The Elves and the Shoemaker

Fairy Tale The Elves and the Shoemaker

A shoemaker has nothing left. Only the leather to make one pair of shoes. He goes to bed, and the next morning he finds the shoes finished…

The Elves and the Shoemaker is a collection of three Brothers Grimm fairy tales about elves. In the first a shoemaker is helped by elves and gives Christmas gifts back. In the second a girl becomes godmother for the elves. In the third a mother must cope with the elves exchanging her baby for a changeling.

Complete text The Elves and the Shoemaker

First story: About the shoemaker for whom they did the work

The shoemaker is helped in his poverty

A shoemaker, by no fault of his own, had become very poor. At last he had nothing left but leather for one pair of shoes.

So in the evening he cut out the shoes which he wished to begin to make the next morning. As he had a good conscience, he lay down quietly in his bed, commended himself to God and fell asleep.

In the morning, after he had said his prayers and was just going to sit down to work, the two shoes stood quite finished on his table. He was astounded. How to react?

He took the shoes in his hands to observe them closer. They were so neatly made that there was not one bad stitch in them, just as if they were intended as a masterpiece.

Soon after that a buyer came in. The shoes pleased him so well that he paid more for them than was customary. With the money the shoemaker was able to purchase leather for two pairs of shoes. He cut them out at night.

Next morning he was about to set to work with fresh courage; but he had no need to do so, for, when he got up, they were already made! Enough buyers came and gave him money enough to buy leather for four pairs of shoes.

The following morning, too, he found the four pairs made. And so it went on constantly, what he cut out in the evening was finished by the morning. Soon he had his honest independence again and at last became a wealthy man.

Now it befell that one evening, not long before Christmas, when the man had been cutting out, he said to his wife, before going to bed, “What think you if we were to stay up tonight to see who it is that lends us this helping hand?”

The shoemaker watches who makes his shoes

The woman liked the idea. She lighted a candle and then they hid themselves in a corner of the room, behind some clothes which were hanging up there, and watched.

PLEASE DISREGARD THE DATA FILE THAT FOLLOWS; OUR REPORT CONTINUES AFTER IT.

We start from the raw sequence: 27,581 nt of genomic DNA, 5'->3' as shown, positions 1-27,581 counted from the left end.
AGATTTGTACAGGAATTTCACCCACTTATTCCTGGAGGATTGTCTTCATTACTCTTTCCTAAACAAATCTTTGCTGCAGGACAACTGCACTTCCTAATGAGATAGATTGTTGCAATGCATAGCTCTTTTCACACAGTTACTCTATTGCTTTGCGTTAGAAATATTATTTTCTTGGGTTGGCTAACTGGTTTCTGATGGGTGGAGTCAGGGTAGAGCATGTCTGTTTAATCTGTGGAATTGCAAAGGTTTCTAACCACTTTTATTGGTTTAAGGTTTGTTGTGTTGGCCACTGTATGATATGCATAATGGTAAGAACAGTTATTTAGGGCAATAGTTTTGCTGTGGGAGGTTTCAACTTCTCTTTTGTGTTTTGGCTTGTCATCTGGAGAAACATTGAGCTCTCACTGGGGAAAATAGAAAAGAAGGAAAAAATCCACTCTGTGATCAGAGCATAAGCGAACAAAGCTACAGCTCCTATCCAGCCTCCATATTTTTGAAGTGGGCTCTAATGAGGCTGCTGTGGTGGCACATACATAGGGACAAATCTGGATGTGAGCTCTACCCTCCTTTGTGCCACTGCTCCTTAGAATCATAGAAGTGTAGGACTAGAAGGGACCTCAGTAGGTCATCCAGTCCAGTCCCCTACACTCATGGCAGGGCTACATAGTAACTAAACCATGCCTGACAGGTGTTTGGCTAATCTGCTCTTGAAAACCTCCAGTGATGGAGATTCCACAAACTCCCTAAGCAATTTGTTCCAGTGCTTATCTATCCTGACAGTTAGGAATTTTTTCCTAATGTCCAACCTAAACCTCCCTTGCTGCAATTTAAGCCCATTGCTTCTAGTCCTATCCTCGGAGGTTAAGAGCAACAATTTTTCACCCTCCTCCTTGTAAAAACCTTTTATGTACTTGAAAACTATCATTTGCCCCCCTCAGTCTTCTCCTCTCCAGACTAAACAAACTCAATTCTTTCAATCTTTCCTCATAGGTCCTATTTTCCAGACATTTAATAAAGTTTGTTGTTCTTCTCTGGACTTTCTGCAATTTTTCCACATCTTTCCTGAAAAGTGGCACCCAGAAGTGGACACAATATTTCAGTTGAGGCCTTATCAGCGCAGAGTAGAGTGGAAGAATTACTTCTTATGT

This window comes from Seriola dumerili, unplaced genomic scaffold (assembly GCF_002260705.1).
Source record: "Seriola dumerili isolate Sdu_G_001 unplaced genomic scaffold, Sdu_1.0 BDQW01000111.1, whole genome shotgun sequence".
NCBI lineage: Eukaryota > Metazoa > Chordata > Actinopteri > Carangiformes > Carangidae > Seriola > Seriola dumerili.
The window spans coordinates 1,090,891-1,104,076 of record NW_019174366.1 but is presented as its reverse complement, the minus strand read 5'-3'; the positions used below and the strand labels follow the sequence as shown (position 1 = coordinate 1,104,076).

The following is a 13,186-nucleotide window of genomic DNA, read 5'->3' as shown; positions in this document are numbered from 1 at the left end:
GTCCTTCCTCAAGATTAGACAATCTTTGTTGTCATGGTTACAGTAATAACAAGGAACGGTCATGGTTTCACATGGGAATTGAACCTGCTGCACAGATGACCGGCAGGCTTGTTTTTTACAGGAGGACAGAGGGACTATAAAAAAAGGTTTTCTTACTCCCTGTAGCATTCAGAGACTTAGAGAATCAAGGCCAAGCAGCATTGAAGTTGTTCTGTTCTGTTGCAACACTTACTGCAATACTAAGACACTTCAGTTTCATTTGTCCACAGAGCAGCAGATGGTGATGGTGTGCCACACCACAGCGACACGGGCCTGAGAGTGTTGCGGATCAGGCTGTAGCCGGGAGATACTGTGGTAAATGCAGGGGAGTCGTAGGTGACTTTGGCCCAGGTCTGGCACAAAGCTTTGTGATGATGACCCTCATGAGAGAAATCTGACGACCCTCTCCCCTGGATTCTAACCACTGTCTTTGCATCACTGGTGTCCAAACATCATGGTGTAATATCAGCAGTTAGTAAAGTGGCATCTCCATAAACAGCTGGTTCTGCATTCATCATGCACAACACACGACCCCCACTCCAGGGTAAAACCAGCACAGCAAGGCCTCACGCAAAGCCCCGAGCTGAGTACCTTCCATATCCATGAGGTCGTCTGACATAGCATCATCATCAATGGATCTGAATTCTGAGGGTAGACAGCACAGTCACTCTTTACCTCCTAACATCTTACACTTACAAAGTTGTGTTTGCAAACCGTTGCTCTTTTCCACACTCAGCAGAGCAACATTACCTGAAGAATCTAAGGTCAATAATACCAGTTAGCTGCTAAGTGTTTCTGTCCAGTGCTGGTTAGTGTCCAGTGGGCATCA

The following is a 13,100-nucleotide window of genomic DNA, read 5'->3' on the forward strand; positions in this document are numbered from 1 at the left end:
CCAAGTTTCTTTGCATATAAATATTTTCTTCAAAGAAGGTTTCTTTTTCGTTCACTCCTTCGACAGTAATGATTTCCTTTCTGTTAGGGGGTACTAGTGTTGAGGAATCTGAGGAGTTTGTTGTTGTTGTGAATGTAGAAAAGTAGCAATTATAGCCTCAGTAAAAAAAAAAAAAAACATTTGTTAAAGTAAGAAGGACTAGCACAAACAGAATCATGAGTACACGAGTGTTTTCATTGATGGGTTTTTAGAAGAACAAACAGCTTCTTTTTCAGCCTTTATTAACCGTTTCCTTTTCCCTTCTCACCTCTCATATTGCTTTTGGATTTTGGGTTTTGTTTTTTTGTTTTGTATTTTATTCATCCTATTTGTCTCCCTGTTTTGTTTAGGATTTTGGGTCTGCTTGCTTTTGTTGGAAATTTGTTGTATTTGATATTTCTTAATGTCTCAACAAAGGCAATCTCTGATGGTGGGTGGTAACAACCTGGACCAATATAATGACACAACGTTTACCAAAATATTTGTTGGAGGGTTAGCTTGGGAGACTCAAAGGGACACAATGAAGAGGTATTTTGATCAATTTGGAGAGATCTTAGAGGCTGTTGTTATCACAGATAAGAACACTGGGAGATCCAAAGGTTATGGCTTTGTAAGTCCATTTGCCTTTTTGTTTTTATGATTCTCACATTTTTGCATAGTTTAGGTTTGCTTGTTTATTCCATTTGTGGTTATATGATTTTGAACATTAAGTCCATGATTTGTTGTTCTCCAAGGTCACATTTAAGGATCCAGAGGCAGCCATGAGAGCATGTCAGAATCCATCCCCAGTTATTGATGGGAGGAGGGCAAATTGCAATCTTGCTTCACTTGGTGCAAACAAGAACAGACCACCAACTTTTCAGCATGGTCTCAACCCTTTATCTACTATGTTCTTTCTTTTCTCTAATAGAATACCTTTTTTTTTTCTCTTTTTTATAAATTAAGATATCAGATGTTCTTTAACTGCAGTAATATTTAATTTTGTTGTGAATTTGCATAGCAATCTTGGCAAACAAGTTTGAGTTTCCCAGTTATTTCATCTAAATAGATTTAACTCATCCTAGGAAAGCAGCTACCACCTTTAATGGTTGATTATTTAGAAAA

When it was midnight, two pretty little naked men came. They sat down by the shoemaker’s table, took all the work which was cut out before them and began to stitch, and sew, and hammer so skillfully and so quickly with their little fingers that the shoemaker could not turn away his eyes for astonishment. They did not stop until all was done and stood finished on the table. Then they ran away quickly.

Next morning the woman said, “The little men have made us rich. We really must show that we are grateful for it. They run about and have nothing on. They must be cold. I’ll tell you what I’ll do: I will make them little shirts, and coats, and vests, and trousers, and knit both of them a pair of stockings. And you, you should make them two little pairs of shoes.”

The man said, “I shall be very glad to do it.”

The shoemaker gives the gifts to the elves

One night, when everything was ready, they laid their presents all together on the table instead of the cut-out work. Then they concealed themselves to see how the little men would behave.

At midnight they came bounding in and wanted to get to work at once.. However as they did not find any leather cut out, but only the pretty little articles of clothing, they were at first astonished, and then they showed intense delight. They dressed themselves with the greatest rapidity, putting the pretty clothes on, and singing,

“Now we are boys so fine to see,
Why should we longer cobblers be?”

They danced and skipped and leapt over chairs and benches. At last they danced out of the house. From that time forth they came no more, but as long as the shoemaker lived all went well with him and all his undertakings prospered.

Second story: About a servant girl who acted as godmother

There was once a poor servant-girl, who was industrious and clean and swept the house every day. She emptied her sweepings on the great heap in front of the door.